To address this issue, the fretboard must be kept clean from contaminants and conditioned to prevent the timber from drying out.

Step 1) Wash your hands

Anytime you touch a guitar ideally you should wash your hands first. This will reduce the amount of sweat and grime that would otherwise be transferred to the fretboard.

Step 2) Remove the Strings

Secondly, remove the strings. When cleaning a guitar, it’s a great time to perform a string change.

I like to simply loosen the tuning pegs and then clip the strings near the bridge using pliers. I’ll then use a bridge pin tool  (usually found on a string winding tool) to carefully lift the bridge pins out and remove the ball ends.

Once this is done, you can unwind the strings from the tuning pegs and discard them.

Step 3) Clean the Fretboard

I recommend using the bare minimum concerning cleaning products, at least to begin with e.g. avoid using scrapers or solvents unless you absolutely have to perform deep cleaning.

While rare on acoustic guitars, if you happen to be cleaning a maple fretboard avoid using anything that may potentially damage the finish. In most cases, a dry cloth and warm water will do the job just fine.

I like to start by applying a very small amount of warm water directly to a clean cloth. The moisture helps loosen and lift the grime. This should be followed by wiping down the area with a paper towel.

I prefer paper towels as they are more abrasive than cloth. Because of this, they are more effective at removing gunk and build-up on the guitar. They also absorb the remaining moisture content on the surface of the fretboard. A Toothbrush can also be a good option if the gunk is proving difficult to remove.

Start by working on a small section of the neck at a time, before moving on.

Step 4) Using Solvents and Scraping

If the grime on the fretboard is proving difficult to remove you may need to apply a solvent to loosen further and then use a scraper to manually scrape the build-up of gunk and grime away.

This is often the case if the neck hasn’t been cleaned before, or the owner of the guitar sweats prolifically.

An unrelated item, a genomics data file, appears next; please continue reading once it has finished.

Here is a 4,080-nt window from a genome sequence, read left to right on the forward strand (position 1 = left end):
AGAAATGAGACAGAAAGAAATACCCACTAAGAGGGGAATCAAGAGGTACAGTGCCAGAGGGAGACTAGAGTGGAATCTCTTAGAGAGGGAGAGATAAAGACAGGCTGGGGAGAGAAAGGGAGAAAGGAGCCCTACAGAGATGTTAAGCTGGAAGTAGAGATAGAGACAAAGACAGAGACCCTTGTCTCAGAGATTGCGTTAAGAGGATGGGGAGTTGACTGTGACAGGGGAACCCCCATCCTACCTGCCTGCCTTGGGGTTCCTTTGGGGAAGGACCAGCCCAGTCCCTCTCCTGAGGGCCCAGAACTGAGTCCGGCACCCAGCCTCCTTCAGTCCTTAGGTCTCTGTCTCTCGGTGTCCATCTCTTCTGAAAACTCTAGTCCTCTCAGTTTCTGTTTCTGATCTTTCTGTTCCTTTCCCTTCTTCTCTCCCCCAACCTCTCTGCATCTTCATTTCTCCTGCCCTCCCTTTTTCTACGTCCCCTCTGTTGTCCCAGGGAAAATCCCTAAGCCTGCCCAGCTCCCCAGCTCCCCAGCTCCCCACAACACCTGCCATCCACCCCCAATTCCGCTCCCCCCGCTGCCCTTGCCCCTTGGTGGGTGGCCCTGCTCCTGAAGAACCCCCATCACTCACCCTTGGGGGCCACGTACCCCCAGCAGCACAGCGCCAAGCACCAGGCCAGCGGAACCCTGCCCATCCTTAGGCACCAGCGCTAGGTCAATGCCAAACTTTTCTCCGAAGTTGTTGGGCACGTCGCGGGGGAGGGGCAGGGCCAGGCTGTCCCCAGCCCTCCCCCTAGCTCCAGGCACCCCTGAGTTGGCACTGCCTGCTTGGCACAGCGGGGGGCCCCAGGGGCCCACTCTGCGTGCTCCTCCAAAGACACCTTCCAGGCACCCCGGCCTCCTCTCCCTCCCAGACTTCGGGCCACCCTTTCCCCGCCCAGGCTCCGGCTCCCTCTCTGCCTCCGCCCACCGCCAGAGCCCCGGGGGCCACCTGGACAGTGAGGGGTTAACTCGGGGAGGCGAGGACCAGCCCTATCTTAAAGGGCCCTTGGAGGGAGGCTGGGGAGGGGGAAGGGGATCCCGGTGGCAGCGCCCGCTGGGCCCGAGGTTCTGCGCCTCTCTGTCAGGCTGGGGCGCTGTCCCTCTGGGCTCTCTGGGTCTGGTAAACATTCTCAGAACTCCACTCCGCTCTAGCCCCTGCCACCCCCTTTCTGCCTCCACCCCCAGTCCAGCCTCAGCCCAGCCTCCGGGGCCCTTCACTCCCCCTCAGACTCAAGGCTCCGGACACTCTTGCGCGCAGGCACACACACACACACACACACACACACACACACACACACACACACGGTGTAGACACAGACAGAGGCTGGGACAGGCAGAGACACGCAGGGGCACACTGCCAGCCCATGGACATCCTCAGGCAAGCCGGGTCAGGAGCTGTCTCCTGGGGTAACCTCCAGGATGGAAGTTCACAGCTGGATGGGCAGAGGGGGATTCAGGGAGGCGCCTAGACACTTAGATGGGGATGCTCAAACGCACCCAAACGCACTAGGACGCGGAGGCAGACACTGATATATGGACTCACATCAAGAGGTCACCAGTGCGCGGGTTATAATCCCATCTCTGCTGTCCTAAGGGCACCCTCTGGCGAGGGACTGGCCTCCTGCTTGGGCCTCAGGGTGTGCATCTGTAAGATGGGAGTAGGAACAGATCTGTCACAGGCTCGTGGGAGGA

Acceptable solvents to use are:

Lighter fluid is particularly effective in my experience and won’t affect shellac, lacquer finishes (most common on acoustic guitar), nitrocellulose, or polyurethane finishes if you mistakenly get some on the body of the guitar.

Avoid these common household products
Do not under any circumstances use common wood polishes or nail polish remover (acetone).  Both products contain ingredients that may potentially damage the finish of an acoustic guitar.

Once you have applied a small amount of solvent to the fretboard, let it sit for 60 seconds, so it is absorbed sufficiently, and then begin scraping away some of the heavier build-up. Pay attention to the fret wires.

I use a dedicated scraping tool for this job but an old credit card will also suffice. Be careful not to press too hard on the fretboard, despite Ebony and Rosewood being particularly dense timbers they are still susceptible to dents.

Step 5) Polish the Frets

Once you are satisfied with your results you can move on to polishing the fret wires.

For this task, we need to use fine-grade steel wool (0000 grade). When using steel wool, despite it being of a very fine grade, you should still move the steel wool in the same direction as the grain of the fretboard timber to prevent scratches.

You can also use a fretboard guard to protect the timber with even more surety (see below). These are inexpensive and can be purchased from specialist luthier supplies outlets.

Once you have rubbed the fret wires to a smooth finish consider following up with an eraser to remove any marks left behind by the steel wool.

You should always be careful when using steel wool on a sealed maple neck. Any polishing of the neck itself will result in your once glossy finish becoming a matte finish as the gloss is removed.

Polishing the fretwires

Once complete, carefully remove any remaining fibers left over from the steel wool to prevent scratches. This is especially important if you have a magnetic soundhole pickup as the fibers will be drawn to the pickup. I often use a small vacuum to ensure all fibers are safely removed.

Step 6) Condition the Fretboard

Fretboard Conditioner F-ONE Oil

If you’ve used a solvent to remove build-up on your fretboard I recommend using a fretboard conditioner. Solvents tend to draw out the natural oils contained within the timber.

It’s also a good idea to use a fretboard conditioner (even if you haven’t used a solvent to clean the fretboard) every time you change strings to prevent the timber from drying out.